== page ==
TRADE SHOWS FOR IRAQ….Hey, it turns out the Iraqi reconstruction effort has its own trade show! And it comes complete with its own military/technical-ish capital letter thrown into the middle of the name: ReBuilding Iraq 2. Naomi Klein covered it for the Guardian:
Microsoft is determined to get in on the ground floor. In fact, it is so tight with Iraq’s governing council that one Microsoft executive, Haythum Auda, was the official translator for the council’s minister of labour and social affairs, Sami Azara al-Ma’jun, at the conference. “There is no hatred against the coalition forces at all,” al-Ma’jun says, via Auda. “The destructive forces are very minor and these will end shortly … Feel confident in rebuilding Iraq!”
Anyway, it turns out that the biggest problem for the private sector, perhaps unsurprisingly, is that insurance companies are a wee bit reluctant to offer coverage for work in Iraq these days. To the rescue rides Opic, a U.S. government agency willing to go where no private insurance firm is willing to go:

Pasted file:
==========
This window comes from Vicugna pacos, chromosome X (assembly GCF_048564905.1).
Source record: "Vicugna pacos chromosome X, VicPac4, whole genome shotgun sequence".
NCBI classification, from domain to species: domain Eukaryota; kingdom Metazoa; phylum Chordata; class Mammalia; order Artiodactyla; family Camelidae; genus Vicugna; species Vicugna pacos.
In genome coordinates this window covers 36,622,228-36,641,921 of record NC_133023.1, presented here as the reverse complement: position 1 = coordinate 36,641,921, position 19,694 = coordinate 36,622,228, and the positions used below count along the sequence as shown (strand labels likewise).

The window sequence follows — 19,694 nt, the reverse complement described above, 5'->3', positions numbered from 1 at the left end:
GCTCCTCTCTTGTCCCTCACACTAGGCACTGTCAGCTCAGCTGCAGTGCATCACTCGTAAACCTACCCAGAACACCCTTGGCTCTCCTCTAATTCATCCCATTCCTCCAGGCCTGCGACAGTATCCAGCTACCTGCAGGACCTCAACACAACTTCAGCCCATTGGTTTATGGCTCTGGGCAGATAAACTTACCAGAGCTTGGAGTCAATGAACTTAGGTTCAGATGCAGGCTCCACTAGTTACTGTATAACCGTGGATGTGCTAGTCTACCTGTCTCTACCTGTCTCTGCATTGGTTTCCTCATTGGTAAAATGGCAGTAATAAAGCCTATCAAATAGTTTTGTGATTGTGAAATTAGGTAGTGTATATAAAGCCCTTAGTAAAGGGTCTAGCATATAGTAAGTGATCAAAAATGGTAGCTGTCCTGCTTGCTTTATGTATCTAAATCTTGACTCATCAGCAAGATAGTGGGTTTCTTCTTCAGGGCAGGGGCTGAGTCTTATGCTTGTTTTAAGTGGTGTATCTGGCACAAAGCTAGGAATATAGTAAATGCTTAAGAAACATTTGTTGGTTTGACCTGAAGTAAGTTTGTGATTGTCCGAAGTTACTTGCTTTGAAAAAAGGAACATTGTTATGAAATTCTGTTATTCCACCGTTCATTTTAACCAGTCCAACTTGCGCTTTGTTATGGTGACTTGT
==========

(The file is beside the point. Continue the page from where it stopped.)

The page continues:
For the non-US firms in the room, Opic’s announcement is anything but reassuring: since only US companies are eligible for its insurance, and the private insurers are sitting it out, how can they compete? The answer is that they likely cannot. Some countries may decide to match Opic’s Iraq programme. But, in the short term, not only has the US government barred companies from non-“coalition partners” from competing for contracts against US firms, it has made sure that the foreign firms that are allowed to compete will do so at a serious disadvantage.
The reconstruction of Iraq has emerged as a vast protectionist racket, a neo-con New Deal that transfers limitless public funds – in contracts, loans and insurance – to private firms, and even gets rid of the foreign competition to boot, under the guise of “national security”. Ironically, these firms are being handed this corporate welfare so they can take full advantage of CPA-imposed laws that systematically strip Iraqi industry of all its protections, from import tariffs to limits on foreign ownership. Michael Fleisher, head of private-sector development for the CPA, recently explained to a group of Iraqi businesspeople why these protections had to be removed. “Protected businesses never, never become competitive,” he said. Quick, somebody tell Opic and US deputy secretary of defence Paul Wolfowitz.
This is Naomi Klein writing, so take the rhetoric with a grain of salt. But it does go to show once again how foolish it was to publicly announce that non-coalition companies couldn’t bid for contracts in Iraq. After all, we have plenty of other levers to pull to make sure that Americans get the bulk of the contracts.